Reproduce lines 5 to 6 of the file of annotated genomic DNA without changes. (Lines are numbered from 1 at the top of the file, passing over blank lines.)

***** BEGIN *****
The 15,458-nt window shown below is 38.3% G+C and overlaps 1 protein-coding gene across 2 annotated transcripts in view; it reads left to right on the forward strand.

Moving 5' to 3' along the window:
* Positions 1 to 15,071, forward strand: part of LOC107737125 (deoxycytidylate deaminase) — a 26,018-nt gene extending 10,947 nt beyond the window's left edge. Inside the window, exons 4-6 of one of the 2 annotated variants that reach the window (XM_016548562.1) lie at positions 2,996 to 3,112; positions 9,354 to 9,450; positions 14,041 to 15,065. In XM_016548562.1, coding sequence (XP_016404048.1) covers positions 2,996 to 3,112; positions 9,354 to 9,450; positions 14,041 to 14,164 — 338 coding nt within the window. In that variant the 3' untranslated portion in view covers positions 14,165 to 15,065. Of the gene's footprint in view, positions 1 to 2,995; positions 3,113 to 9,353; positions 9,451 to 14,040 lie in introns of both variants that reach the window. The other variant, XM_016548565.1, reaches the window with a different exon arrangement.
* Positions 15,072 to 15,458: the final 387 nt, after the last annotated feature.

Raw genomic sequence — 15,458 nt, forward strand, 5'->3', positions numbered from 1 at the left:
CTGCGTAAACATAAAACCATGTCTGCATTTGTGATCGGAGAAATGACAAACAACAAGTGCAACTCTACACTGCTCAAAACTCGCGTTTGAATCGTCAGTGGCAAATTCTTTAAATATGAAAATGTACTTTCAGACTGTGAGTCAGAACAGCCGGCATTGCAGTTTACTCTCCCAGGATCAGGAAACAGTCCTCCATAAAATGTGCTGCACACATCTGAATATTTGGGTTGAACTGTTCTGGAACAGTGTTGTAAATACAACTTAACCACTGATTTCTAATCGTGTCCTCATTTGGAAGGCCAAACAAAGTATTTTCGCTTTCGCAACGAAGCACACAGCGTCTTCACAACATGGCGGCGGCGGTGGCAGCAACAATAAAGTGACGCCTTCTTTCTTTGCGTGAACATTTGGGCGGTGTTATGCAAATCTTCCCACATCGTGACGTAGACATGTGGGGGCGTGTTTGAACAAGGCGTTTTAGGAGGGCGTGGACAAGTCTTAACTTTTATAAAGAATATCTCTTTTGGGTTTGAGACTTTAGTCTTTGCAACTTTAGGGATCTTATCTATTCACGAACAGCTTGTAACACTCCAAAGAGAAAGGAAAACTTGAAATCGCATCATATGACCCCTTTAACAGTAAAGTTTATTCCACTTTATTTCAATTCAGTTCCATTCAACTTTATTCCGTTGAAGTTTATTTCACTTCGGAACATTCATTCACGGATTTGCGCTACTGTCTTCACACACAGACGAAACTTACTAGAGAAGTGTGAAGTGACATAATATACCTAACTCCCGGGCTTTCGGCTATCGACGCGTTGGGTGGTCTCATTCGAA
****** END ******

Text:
Raw genomic sequence — 15,458 nt, forward strand, 5'->3', positions numbered from 1 at the left:
CTGCGTAAACATAAAACCATGTCTGCATTTGTGATCGGAGAAATGACAAACAACAAGTGCAACTCTACACTGCTCAAAACTCGCGTTTGAATCGTCAGTGGCAAATTCTTTAAATATGAAAATGTACTTTCAGACTGTGAGTCAGAACAGCCGGCATTGCAGTTTACTCTCCCAGGATCAGGAAACAGTCCTCCATAAAATGTGCTGCACACATCTGAATATTTGGGTTGAACTGTTCTGGAACAGTGTTGTAAATACAACTTAACCACTGATTTCTAATCGTGTCCTCATTTGGAAGGCCAAACAAAGTATTTTCGCTTTCGCAACGAAGCACACAGCGTCTTCACAACATGGCGGCGGCGGTGGCAGCAACAATAAAGTGACGCCTTCTTTCTTTGCGTGAACATTTGGGCGGTGTTATGCAAATCTTCCCACATCGTGACGTAGACATGTGGGGGCGTGTTTGAACAAGGCGTTTTAGGAGGGCGTGGACAAGTCTTAACTTTTATAAAGAATATCTCTTTTGGGTTTGAGACTTTAGTCTTTGCAACTTTAGGGATCTTATCTATTCACGAACAGCTTGTAACACTCCAAAGAGAAAGGAAAACTTGAAATCGCATCATATGACCCCTTTAACAGTAAAGTTTATTCCACTTTATTTCAATTCAGTTCCATTCAACTTTATTCCGTTGAAGTTTATTTCACTTCGGAACATTCATTCACGGATTTGCGCTACTGTCTTCACACACAGACGAAACTTACTAGAGAAGTGTGAAGTGACATAATATACCTAACTCCCGGGCTTTCGGCTATCGACGCGTTGGGTGGTCTCATTCGAA